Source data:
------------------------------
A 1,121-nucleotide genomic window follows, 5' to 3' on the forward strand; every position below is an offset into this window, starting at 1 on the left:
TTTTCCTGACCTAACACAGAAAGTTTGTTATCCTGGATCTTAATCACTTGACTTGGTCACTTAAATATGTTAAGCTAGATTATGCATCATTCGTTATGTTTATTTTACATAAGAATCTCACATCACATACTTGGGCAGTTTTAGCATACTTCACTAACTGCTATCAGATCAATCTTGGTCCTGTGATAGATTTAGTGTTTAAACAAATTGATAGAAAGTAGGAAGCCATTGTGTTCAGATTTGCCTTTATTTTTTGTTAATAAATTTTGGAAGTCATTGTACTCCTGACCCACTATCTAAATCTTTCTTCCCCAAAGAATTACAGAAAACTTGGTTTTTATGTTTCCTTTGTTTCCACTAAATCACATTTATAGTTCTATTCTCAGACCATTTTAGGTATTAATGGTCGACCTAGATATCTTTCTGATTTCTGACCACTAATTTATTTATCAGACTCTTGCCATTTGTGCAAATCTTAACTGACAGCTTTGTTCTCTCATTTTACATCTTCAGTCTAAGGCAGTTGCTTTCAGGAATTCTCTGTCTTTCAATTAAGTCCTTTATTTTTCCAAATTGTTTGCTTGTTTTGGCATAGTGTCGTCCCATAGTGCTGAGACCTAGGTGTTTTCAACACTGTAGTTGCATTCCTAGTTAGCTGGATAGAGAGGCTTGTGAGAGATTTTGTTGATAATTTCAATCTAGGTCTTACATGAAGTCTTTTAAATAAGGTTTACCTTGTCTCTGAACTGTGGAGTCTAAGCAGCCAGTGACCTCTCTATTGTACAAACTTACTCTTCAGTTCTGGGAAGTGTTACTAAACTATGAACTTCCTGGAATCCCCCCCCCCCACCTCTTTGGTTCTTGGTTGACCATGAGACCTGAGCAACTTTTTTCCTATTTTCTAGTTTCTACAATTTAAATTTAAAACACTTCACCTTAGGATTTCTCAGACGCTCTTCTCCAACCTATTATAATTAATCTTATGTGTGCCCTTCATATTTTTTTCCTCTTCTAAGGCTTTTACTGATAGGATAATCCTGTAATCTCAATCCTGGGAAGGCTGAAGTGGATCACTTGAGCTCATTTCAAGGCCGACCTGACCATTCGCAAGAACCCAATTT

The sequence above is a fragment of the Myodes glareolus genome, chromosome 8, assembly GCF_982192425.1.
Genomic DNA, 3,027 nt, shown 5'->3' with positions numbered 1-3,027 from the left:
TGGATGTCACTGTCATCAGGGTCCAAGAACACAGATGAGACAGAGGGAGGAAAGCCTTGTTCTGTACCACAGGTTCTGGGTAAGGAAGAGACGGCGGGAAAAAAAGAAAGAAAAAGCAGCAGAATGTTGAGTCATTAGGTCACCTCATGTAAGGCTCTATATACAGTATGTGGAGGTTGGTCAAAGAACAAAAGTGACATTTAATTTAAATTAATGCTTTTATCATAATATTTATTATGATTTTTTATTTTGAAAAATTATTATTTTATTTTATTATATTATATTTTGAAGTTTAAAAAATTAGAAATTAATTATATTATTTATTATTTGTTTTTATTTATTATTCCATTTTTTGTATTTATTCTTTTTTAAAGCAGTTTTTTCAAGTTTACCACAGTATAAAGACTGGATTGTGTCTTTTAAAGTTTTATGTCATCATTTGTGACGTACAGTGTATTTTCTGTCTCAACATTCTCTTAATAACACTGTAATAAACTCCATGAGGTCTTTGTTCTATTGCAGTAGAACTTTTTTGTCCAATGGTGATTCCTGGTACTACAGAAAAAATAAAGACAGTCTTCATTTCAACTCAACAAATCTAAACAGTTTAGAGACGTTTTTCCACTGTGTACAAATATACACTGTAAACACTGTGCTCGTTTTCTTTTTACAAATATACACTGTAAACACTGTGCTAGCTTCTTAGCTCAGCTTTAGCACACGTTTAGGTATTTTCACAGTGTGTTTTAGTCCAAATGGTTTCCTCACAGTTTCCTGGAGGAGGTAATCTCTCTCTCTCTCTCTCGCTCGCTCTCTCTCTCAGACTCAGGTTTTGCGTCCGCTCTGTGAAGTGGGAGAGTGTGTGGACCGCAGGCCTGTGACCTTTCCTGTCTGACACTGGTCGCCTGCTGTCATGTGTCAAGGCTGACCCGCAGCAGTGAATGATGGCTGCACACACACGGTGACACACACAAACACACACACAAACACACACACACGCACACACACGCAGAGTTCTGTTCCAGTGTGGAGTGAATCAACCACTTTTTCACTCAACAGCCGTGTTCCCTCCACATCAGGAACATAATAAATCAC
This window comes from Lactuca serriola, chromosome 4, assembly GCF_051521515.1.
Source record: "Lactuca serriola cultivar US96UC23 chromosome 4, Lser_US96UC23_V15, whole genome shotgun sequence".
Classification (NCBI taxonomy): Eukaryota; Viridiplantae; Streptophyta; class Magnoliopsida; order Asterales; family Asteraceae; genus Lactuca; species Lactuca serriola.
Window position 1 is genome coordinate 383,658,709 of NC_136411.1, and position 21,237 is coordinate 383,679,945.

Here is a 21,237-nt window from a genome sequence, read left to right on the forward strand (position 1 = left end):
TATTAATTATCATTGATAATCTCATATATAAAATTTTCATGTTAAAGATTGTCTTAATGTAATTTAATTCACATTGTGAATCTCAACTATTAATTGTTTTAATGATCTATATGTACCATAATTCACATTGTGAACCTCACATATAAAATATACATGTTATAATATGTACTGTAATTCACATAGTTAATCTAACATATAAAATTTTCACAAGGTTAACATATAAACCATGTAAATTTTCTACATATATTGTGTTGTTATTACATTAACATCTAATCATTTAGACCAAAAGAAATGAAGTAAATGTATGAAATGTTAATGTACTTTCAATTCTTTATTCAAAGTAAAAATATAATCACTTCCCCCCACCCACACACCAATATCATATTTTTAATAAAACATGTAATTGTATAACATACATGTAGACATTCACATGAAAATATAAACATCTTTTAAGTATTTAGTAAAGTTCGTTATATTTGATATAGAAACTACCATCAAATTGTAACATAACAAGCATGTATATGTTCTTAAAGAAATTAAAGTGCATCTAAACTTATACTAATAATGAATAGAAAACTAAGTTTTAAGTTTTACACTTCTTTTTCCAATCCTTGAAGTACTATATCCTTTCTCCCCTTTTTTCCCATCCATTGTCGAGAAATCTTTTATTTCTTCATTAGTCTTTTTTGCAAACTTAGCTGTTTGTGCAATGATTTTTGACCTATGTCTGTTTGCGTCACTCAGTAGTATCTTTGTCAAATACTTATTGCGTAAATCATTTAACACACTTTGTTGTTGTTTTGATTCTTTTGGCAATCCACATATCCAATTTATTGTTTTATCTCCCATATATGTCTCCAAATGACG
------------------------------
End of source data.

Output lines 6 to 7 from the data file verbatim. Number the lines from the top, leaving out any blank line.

This window comes from Lactuca serriola, chromosome 4, assembly GCF_051521515.1.
Source record: "Lactuca serriola cultivar US96UC23 chromosome 4, Lser_US96UC23_V15, whole genome shotgun sequence".